This article appeared in The Conversation of 8 March 2016 by NMMU academic Giovanni Poggi.
Seasoned South African social rights activist Mark Heywood is of the view that the country’s constitution can be championed by any citizen, in the courts if need be, to achieve almost any objective for social justice.
Heywood sets out his argument in an absorbing chapter – Seize the power! The Role of the constitution in uniting a struggle for social justice in South Africa – in a recently released book, Capitalism’s Crises: Class struggles in South Africa and the world, edited by leading left academic Vishwas Satgar.
The seasoned social rights activist challenges a number of criticisms against the South African constitution. The main one, articulated most vociferously by the left, is that it perpetuates inequality by protecting private property rights.
But Heywood suggests that the constitution provides South Africans with more rights and entitlements than they may be aware of. And, with the right kind of support from an engaged citizenry, people can have their legitimate rights defended up to the highest court of the land.
In other words, he prompts South Africans to use their power in numbers to protest (constitutionally), engage government and where necessary use the courts to uphold their rights.
As a case study, Heywood discusses the unlimited potential of civil society organisations, such as the Treatment Action Campaign (TAC) to be one such champion of the rights of vulnerable citizens. It makes for a telling example.
The TAC, of which Heywood was a founding leader, had remarkable success in placing considerable pressure on the then-government of President Thabo Mbeki to abandon its reluctance to provide lifesaving HIV/AIDS medication to pregnant women infecting their infants.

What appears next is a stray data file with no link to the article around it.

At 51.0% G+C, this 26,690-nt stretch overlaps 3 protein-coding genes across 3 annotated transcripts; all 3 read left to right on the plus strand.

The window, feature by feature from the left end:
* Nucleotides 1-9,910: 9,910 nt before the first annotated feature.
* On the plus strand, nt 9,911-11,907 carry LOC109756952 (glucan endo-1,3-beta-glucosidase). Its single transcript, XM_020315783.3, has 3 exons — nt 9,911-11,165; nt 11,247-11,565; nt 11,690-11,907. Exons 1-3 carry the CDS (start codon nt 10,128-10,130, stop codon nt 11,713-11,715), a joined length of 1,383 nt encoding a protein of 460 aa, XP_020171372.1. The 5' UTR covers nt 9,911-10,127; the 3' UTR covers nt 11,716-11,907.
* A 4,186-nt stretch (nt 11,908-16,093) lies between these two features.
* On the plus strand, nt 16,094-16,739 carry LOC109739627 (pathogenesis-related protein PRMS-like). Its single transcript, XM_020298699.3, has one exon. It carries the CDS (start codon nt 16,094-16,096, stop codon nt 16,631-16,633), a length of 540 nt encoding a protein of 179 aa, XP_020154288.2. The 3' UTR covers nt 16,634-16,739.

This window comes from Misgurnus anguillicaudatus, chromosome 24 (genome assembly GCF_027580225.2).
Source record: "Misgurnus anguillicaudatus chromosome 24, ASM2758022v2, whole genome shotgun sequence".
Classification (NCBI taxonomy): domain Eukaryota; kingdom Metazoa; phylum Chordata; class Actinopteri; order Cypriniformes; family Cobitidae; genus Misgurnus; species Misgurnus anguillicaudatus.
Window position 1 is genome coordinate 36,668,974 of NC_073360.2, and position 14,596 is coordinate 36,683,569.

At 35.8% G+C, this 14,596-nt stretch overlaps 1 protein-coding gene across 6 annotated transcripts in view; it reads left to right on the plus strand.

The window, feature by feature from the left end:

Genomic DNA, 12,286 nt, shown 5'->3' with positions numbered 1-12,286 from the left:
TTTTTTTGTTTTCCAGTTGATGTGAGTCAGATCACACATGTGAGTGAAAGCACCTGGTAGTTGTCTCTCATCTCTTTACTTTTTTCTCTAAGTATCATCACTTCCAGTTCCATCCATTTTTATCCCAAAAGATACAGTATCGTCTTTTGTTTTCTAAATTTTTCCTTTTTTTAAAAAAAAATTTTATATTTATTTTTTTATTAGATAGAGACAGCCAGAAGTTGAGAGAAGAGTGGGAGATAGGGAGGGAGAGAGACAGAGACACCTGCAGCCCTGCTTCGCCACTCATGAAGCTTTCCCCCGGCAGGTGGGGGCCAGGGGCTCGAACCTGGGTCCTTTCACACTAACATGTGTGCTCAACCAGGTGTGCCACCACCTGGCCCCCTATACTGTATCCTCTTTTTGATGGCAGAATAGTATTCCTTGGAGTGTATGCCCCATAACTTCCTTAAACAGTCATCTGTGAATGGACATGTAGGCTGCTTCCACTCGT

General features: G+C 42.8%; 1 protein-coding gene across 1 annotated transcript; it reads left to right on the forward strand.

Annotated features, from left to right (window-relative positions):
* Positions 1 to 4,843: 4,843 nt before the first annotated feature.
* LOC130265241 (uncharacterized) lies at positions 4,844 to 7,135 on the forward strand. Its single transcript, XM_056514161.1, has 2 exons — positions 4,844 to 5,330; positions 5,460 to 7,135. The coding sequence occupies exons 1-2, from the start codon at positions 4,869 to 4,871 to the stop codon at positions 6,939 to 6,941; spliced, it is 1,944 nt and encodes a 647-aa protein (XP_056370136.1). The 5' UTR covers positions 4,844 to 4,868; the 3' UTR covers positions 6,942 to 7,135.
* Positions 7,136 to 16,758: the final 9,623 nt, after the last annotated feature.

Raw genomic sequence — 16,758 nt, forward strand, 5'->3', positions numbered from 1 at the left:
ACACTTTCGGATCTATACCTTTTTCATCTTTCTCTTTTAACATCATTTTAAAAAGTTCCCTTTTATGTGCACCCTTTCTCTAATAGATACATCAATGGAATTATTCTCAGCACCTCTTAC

The state buckled as a result of sustained legal pressure by the TAC. Antiretroviral medication was eventually rolled out across the country. This provision resulted in the saving of an estimated ten million South African lives, according to Heywood.
The TAC case shows what a plugged in democratic civil society can achieve. Do we need more organisations like this? Can its success be replicated by other NGOs in the fight for social justice in South Africa?
Finally, Heywood correctly advises that the South African constitution offers citizens ammunition for constitutional protest and court-based challenges to achieve real socioeconomic transformation. My impulse is to agree with that position.
But I was left with more questions than answers:
Issues like the Nkandla saga, over the inappropriate use of public money for upgrades to President Jacob Zuma’s private residence, are in contravention of these ideals. Nkandla has been successfully challenged, but what about the much publicised Arms Deal scandal and other examples of diabolical government corruption that have been easily quashed?
We would first need average South African citizens to understand their rights and responsibilities to be able to effectively fight for social justice. If not, the author’s argument risks being discredited as a novel idea and subsequently deeply removed from the realities of class inequality, ignorance and destitution.
Bridging the divide between South Africans and the constitution would need to happen rapidly if democracy is to survive the onslaught for social justice at any cost.
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